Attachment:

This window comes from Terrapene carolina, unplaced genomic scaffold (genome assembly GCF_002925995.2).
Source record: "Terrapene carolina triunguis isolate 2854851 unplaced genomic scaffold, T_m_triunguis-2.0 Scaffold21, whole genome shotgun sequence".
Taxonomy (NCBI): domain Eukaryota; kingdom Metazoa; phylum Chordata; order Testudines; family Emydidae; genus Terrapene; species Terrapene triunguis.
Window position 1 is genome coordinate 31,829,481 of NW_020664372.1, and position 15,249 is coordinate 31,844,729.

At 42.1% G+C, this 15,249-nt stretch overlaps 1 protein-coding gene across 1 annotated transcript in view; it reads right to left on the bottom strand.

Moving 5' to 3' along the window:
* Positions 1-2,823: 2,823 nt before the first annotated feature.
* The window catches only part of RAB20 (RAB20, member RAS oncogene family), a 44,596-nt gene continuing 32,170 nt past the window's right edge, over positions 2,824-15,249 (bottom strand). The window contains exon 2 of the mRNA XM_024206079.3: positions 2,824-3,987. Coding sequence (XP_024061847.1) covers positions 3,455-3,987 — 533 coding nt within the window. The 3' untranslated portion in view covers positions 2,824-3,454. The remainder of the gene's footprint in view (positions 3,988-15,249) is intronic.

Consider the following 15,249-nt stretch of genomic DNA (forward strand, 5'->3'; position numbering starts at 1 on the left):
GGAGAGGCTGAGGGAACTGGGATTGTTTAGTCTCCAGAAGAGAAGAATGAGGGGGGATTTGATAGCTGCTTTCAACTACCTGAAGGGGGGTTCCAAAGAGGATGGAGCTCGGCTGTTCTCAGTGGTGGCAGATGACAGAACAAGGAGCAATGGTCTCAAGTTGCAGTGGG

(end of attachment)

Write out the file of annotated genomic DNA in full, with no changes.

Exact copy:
This window comes from Terrapene carolina, unplaced genomic scaffold (genome assembly GCF_002925995.2).
Source record: "Terrapene carolina triunguis isolate 2854851 unplaced genomic scaffold, T_m_triunguis-2.0 Scaffold21, whole genome shotgun sequence".
Taxonomy (NCBI): domain Eukaryota; kingdom Metazoa; phylum Chordata; order Testudines; family Emydidae; genus Terrapene; species Terrapene triunguis.
Window position 1 is genome coordinate 31,829,481 of NW_020664372.1, and position 15,249 is coordinate 31,844,729.

At 42.1% G+C, this 15,249-nt stretch overlaps 1 protein-coding gene across 1 annotated transcript in view; it reads right to left on the bottom strand.

Moving 5' to 3' along the window:
* Positions 1-2,823: 2,823 nt before the first annotated feature.
* The window catches only part of RAB20 (RAB20, member RAS oncogene family), a 44,596-nt gene continuing 32,170 nt past the window's right edge, over positions 2,824-15,249 (bottom strand). The window contains exon 2 of the mRNA XM_024206079.3: positions 2,824-3,987. Coding sequence (XP_024061847.1) covers positions 3,455-3,987 — 533 coding nt within the window. The 3' untranslated portion in view covers positions 2,824-3,454. The remainder of the gene's footprint in view (positions 3,988-15,249) is intronic.

Consider the following 15,249-nt stretch of genomic DNA (forward strand, 5'->3'; position numbering starts at 1 on the left):
GGAGAGGCTGAGGGAACTGGGATTGTTTAGTCTCCAGAAGAGAAGAATGAGGGGGGATTTGATAGCTGCTTTCAACTACCTGAAGGGGGGTTCCAAAGAGGATGGAGCTCGGCTGTTCTCAGTGGTGGCAGATGACAGAACAAGGAGCAATGGTCTCAAGTTGCAGTGGG